Bolts-Bruins pregame report: Is Bergeron debate becoming a distraction?
BOSTON -- There is a certain element of the absurd when it comes to the discussion of injuries and players' availability come playoff time.
Exhibit A in the Eastern Conference finals is Patrice Bergeron.
The Bruins' top two-way center and playoff points leader was injured in Game 4 of the second round against Philadelphia after a collision with Claude Giroux. Bergeron skated the past couple of days and also took part in this morning's skate with the Bruins in advance of tonight's Game 2.
But will he play?
A team source told Joe McDonald of ESPNBoston.com that Bergeron would not play, but would likely be available for Thursday's Game 3 in Tampa. We couldn't ask Bergeron himself, though, because he wasn't made available to the media. That's pretty standard, as injured players rarely speak to the media regardless of which team they play for.
"As far as Bergeron was concerned, I think if he's in, you're going to see him in the warm-up tonight," Boston coach Claude Julien said this morning.
But here's the question. Let's assume for a moment Julien knew he would not have Bergeron at his services as of Tuesday morning. What would the harm be in revealing that? Or conversely, if he knew Bergeron was going to play, why not tell people? Is the assumption that the less the Tampa Bay Lightning know about the Bruins' game plan, the better?
Tampa Bay coach Guy Boucher doesn't seem to be losing much sleep over whether Bergeron plays.
"Every time we play, we're planning for the other team to have their best players on the ice so we're never surprised or disappointed," he said this morning.
The Lightning have been pretty frank about their own injury issues this spring.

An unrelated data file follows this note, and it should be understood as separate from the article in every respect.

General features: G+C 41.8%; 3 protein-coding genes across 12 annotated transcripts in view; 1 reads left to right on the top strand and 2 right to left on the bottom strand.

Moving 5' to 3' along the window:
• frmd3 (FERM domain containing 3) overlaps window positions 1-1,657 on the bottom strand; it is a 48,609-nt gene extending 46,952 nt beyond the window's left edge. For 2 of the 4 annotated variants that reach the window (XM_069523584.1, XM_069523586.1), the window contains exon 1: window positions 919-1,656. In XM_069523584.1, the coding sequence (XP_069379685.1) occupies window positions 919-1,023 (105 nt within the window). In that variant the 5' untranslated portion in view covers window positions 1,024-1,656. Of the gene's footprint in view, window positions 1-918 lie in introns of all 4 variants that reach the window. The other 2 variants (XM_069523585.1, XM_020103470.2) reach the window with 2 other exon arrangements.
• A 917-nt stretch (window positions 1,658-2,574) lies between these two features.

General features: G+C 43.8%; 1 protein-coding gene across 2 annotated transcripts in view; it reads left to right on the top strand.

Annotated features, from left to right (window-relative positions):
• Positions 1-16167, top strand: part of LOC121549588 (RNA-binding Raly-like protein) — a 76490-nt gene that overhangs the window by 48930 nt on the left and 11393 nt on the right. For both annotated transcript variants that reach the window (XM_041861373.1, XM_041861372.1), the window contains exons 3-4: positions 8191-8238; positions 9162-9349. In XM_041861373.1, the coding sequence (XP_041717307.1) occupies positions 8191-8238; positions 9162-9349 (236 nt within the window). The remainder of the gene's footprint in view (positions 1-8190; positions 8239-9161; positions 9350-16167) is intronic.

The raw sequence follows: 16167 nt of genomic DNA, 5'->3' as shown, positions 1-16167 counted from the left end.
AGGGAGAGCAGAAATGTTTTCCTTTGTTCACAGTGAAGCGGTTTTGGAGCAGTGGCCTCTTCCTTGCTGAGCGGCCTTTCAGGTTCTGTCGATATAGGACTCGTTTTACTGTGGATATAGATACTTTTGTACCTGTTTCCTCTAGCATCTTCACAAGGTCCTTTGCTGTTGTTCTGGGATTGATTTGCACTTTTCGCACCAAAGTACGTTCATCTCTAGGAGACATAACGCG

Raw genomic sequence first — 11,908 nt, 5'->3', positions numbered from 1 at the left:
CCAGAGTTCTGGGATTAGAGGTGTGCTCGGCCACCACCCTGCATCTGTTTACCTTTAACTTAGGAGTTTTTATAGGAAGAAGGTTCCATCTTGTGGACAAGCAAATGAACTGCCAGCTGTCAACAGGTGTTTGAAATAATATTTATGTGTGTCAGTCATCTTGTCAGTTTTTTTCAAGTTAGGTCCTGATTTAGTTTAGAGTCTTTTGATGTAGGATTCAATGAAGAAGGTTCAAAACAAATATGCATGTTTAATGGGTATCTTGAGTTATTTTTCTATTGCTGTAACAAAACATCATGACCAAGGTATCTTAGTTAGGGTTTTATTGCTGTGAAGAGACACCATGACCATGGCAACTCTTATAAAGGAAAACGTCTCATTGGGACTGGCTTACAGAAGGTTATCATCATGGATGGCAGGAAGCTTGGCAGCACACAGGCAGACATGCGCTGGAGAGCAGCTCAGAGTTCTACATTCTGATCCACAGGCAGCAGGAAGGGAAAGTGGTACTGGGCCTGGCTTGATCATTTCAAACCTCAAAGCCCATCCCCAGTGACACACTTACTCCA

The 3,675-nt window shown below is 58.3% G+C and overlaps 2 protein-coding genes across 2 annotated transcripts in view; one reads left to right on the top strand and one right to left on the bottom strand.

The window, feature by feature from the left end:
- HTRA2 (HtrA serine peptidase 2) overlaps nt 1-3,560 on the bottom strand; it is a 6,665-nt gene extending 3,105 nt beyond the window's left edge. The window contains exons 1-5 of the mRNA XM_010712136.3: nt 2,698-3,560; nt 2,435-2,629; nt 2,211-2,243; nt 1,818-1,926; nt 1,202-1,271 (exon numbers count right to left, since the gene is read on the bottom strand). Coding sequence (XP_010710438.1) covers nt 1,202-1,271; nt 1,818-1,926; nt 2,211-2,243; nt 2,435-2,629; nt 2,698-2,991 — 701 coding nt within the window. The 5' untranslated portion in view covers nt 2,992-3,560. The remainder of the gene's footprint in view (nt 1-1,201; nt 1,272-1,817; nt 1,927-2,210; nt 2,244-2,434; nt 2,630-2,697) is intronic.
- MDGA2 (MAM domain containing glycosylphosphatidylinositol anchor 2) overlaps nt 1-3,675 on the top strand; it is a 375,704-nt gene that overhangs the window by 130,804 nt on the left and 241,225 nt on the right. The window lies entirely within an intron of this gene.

When Pavel Kubina and Simon Gagne went down with head injuries in Game 1 of their series against Washington, Boucher said the next day they wouldn't be available for Game 2. Then, when the series shifted to Tampa Bay, he announced neither would play in Games 3 and 4.
"When we can say they're not playing, we'll say it," Boucher said. "When it's day to day, sometimes it's minute to minute, and you'll know it just after the warm-up."
"We don't want to state the extent of the injuries, for obvious reasons, but it's pretty clear with Gagne and Kubina, we told everybody they weren't playing the day before because we knew they weren't going to be playing," he said. "After that we weren't sure about Gagne, but then it became obvious."
Gagne returned for Game 1 against Boston, as the Lightning had said he would in the days leading up to the start of the Eastern Conference finals. Kubina is still out and did not make the trip to Boston for the first two games of the series and does not appear to be close to a return.
We asked Julien if he knew what Bergeron's status would be and whether the coach thought there was a competitive advantage to keeping that knowledge internal.
"No comments," he replied although he did add, "Good try."
Julien is not the first coach to muddy the waters on his lineup in the playoffs. And sometimes you just don't know.
We recall the Ottawa Senators and Buffalo Sabres playoff tilt in 2006 when Dominik Hasek was trying to get back into game shape after tweaking his groin at the Torino Olympics and did not play again for the rest of the regular season.
The goalie skated almost every day, and every day Ottawa coach Bryan Murray was forced to answer questions about Hasek's availability. The players were regularly asked what it would mean to have him back and what it meant that he wasn't in the lineup even though Ray Emery was playing well.
Did it affect the team's focus? Who knows, although the Senators did bow out meekly in five games.
The same dynamic exists early in the Eastern Conference finals. Bruins players have been asked about Bergeron's possible return and keenly know his absence is felt on a regular basis.
Is it a distraction? If the Bruins win Game 2 and even up this series regardless of whether Bergeron's in the line-up or not, the question is moot. If Bergeron isn't in the lineup and Boston loses, one thing is certain: the "will he play/won't he play" sideshow will live on for at least the next couple of days.